To begin with, yes, Pickleman's, or Pickleman's Gourmet Cafe, to use its full and proper name, is a chain, albeit a small one. Obviously aiming at the college trade (as compared to the carriage trade), it's at the southern edge of St. Louis University's Grand Center campus. Other college-town homes are Columbia and Springfield, Mo., and Lincoln, Neb. A good example of adaptive re-use, it's in a former warehouse that was remodeled into condos. Student-friendly, with free wi-fi and televisions tuned to local sports, it's open late, and delivers late, as well. When we've been there and the place was less than half full, the noise levels were reasonable. More patrons would, we think, raise the decibles.
Sandwiches are the raison d'etre: specifically toasted subs. The large counter provides a good view of a sandwich assembly line where the work is done to order, a reassuring sight and one that allows for immediate changes like, “Y'know, I think I'll have some pepper oil on that, too.” There's also a selection of salads and soups, of which our favorite is the tomato basil bisque, rich and creamy with a lush tomato flavor. Baja chicken is only okay, a chicken vegetable soup laced with cumin and little pepper of note. The chili, on the other hand, is pretty good, medium-thick, and with beans, of course; hardly anyone in these parts sells beanless chili. A little more sweet than we expected, but with a little heat. Some of that pepper oil would help. The salads, all chopped, look fresh; we tried the asiago caesar dressing which was quite tasty.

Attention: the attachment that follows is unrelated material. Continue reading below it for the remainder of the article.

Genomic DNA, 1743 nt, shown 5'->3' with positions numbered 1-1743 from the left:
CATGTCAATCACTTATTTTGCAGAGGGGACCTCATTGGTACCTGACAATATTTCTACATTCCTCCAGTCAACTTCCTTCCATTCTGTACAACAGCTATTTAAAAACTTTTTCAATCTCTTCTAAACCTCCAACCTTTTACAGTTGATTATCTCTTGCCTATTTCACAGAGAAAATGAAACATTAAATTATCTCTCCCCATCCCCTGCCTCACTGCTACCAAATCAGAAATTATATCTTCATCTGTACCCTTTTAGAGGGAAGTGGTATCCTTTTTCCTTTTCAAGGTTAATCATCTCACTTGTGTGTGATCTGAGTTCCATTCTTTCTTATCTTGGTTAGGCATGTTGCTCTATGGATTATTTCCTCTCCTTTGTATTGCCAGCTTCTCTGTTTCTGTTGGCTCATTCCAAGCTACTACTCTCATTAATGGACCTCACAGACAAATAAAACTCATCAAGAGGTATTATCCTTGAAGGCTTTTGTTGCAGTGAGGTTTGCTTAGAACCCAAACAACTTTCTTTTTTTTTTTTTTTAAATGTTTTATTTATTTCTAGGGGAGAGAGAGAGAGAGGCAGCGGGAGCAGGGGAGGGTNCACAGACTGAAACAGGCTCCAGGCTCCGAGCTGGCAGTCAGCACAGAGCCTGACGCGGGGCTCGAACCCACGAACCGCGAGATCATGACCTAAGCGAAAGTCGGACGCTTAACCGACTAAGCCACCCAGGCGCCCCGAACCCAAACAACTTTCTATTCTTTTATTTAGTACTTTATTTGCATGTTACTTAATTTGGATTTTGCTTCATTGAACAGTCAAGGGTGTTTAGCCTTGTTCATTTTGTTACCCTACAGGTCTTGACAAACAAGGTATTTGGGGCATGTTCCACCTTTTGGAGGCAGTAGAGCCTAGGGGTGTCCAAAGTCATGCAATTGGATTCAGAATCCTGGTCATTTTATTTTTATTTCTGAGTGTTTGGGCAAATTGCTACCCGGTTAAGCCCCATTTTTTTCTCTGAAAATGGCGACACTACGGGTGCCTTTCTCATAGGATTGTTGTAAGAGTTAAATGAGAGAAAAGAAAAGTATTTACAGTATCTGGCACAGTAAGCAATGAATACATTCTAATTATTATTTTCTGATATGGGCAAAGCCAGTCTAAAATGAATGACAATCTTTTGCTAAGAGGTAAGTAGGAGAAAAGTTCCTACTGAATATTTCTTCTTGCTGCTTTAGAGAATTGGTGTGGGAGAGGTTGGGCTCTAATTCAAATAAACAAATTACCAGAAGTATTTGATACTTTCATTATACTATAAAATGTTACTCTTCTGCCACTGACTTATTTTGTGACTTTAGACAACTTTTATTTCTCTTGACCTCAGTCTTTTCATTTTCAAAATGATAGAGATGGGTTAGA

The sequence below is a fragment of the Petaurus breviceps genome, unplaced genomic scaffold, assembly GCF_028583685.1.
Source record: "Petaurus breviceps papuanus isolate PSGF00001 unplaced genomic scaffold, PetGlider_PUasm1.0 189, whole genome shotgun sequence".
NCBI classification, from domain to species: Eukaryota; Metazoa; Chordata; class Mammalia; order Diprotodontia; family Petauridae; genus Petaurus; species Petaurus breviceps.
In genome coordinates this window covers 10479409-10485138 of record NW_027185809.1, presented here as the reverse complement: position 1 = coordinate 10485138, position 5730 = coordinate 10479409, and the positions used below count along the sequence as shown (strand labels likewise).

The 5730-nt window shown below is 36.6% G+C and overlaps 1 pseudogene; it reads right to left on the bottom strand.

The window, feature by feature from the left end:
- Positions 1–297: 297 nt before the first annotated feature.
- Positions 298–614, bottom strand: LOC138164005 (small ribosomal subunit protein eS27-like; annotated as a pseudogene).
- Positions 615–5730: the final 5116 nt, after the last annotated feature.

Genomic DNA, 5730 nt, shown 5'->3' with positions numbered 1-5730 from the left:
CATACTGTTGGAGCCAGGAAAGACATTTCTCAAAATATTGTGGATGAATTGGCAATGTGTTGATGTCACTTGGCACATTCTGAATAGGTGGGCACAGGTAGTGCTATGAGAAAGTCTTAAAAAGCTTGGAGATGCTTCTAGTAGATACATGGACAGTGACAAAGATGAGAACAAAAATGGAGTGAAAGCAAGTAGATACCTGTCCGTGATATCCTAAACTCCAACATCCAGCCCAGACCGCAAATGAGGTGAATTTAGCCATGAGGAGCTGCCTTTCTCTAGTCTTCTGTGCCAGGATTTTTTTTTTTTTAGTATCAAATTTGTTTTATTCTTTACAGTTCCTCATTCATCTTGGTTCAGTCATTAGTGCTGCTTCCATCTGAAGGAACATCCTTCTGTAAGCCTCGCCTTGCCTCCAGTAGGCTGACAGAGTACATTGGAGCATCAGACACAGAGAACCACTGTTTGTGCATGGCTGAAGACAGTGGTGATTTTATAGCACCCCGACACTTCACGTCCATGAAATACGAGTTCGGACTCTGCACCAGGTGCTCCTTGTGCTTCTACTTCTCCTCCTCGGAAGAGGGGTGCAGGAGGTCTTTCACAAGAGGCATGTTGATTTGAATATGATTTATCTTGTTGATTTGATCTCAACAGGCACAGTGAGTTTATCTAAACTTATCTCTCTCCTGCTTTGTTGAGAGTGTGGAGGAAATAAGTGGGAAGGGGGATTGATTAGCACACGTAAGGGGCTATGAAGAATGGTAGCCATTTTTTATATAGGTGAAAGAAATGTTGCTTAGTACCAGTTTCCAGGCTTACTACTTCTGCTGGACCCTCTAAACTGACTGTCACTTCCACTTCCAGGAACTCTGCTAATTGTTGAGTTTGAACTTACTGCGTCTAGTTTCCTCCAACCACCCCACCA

The dairy-intolerant should pay attention when they order. Sixteen of the seventeen sandwiches have cheese, and so do all the salads. This isn't necessarily a criticism. It's just how menus are built these days. Fat carries flavor, as chefs, even the corporate kind, understand, and the near-ubiquity of cheese on casual dining menus is just one of those things. However, it's easy to say, "No cheese, please." We did it with the turkey bacon club. The turkey was honey-smoked, and while the faint sweetness didn't add much, the smokiness was nice.
Pickleman's doesn't have a meatball sandwich, but the one called The Pizza Guy stands in its stead, subbing pepperoni for the meatballs. Marinara sauce and cheese should make it really messy to eat, but the sandwiches are tightly wrapped and then sliced in half, making them easier to manage. And it's a delightful sandwich, especially with a little of that pepper oil dribbled on once in a while. It really pops. The Italian club was salami, pepperoni, ham and capicola with provolone and the usual toppings, plus (happily) some vinegar and oil, which we more and more prefer to mayo on this kind of sandwich. Heating this sub turns it into a whole different beast from its cold cousin, but it works very well.
Yes, there are pizzas. But this is a sandwich spot with no pizza oven, just a toaster. We passed.
Gourmet? Of course not. But overall pretty tasty.
Pickleman's Gourmet Cafe
3722 Laclede Ave.
Lunch and Dinner daily
Credit cards: Yes
Wheelchair access: Good